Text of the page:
Community Papers

Retail initiative garners support

Sidney retail shop owner Garry Froese outlined what he thinks needs to be done to save downtown business. - Steven Heywood/News staff
Sidney retail shop owner Garry Froese outlined what he thinks needs to be done to save downtown business.
— image credit: Steven Heywood/News staff

Some 50 residents and business owners have stepped up to take a more active role in the future of retail in Sidney’s downtown core.

A new group called Save Our Sidney (SOS) has formed under the direction of the Sidney Tourism Improvement Group (STIG) and Steve Duck of the TIDES Group. They held a forum April 9 (after News Review press deadlines)  at the Mary Winspear Centre, featuring retail consultant Richard Talbot and local business owner Garry Froese.

Froese, owner of In Touch Cards and Gifts on Beacon Avenue, said Sidney finds itself under siege right now from proposed commercial developments in Central Saanich (Jesken Town Centre) and North Saanich (Sandown Commons).

“Vacancy rates are high and (the Town) has no long-range business plans — only beautification,” Froese said. “There are businesses in Sidney that do not have the wherewithal to hang on for two more years.”

That timeline is being touted by Talbot as the buffer between now and when the new commercial properties start to develop.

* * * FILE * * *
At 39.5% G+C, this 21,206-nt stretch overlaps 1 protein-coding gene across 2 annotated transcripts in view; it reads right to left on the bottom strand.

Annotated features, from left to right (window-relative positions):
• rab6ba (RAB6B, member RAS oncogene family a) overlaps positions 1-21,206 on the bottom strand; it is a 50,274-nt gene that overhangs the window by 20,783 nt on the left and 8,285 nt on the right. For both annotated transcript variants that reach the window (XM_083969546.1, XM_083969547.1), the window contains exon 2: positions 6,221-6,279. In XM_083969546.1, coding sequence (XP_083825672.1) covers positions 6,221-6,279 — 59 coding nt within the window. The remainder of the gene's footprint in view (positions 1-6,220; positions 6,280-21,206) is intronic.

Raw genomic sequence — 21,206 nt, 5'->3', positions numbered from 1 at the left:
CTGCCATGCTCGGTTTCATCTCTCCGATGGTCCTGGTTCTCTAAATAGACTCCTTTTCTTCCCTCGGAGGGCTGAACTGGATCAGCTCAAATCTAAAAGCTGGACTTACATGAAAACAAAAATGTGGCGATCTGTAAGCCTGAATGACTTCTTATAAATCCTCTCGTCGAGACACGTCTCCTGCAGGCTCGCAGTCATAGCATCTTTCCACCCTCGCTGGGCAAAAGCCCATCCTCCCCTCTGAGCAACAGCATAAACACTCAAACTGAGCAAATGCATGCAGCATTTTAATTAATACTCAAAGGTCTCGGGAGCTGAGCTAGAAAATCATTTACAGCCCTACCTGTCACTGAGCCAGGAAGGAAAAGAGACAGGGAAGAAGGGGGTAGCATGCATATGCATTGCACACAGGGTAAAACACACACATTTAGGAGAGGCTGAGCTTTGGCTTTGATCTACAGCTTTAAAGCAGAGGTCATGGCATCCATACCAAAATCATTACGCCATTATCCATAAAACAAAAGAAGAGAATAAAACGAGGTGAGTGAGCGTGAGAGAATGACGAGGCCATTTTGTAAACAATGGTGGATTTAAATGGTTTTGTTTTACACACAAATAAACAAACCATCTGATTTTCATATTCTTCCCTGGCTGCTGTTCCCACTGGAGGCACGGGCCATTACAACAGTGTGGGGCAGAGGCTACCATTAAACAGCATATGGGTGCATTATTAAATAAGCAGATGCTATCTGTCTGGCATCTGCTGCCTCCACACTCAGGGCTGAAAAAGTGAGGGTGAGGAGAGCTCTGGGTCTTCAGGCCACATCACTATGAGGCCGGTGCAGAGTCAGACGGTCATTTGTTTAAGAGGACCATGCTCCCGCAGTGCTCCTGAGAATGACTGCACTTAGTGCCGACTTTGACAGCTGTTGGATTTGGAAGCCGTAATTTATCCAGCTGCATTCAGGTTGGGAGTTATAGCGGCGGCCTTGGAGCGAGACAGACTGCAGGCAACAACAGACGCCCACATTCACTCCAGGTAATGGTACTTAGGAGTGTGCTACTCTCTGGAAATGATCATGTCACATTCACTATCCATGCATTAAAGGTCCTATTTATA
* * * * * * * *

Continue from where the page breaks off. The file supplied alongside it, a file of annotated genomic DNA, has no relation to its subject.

“Sidney isn’t seen as a destination shopping hub,” Froese continued. “We need to be able to attract people outside of the community ... as well as hold on to our local customers.”

Froese outlined a series of actions he suggests the Town take — from improved parking and drop-off zones, to lower commercial taxes and uniform business hours.

Talbot, making his third public presentation on threats to local retail, said his hope is that the SOS group gets plenty of public support to back up the efforts of the recently-announced Mayor’s Task Force on Sidney’s downtown.

“As a professional in this field, it would be remiss of me not to do anything,” he said. “If nothing is done, Sidney might have to downsize its downtown, like Oak Bay or Ganges.”

Talbot said the SOS needs to support the task force and be prepared to hold it accountable — as well as keep the issue at the fore during this fall’s municipal election. He added a workshop will be held soon for the estimated 50 people who signed up to learn more through SOS.

Denis Paquette, head of  STIG, said he’s looking forward to being involved with the Mayor’s Task Force. He continued, however, to advocate for two-way traffic along Beacon Avenue — something that Mayor Larry Cross has stated will not be on the table for this task force.

 

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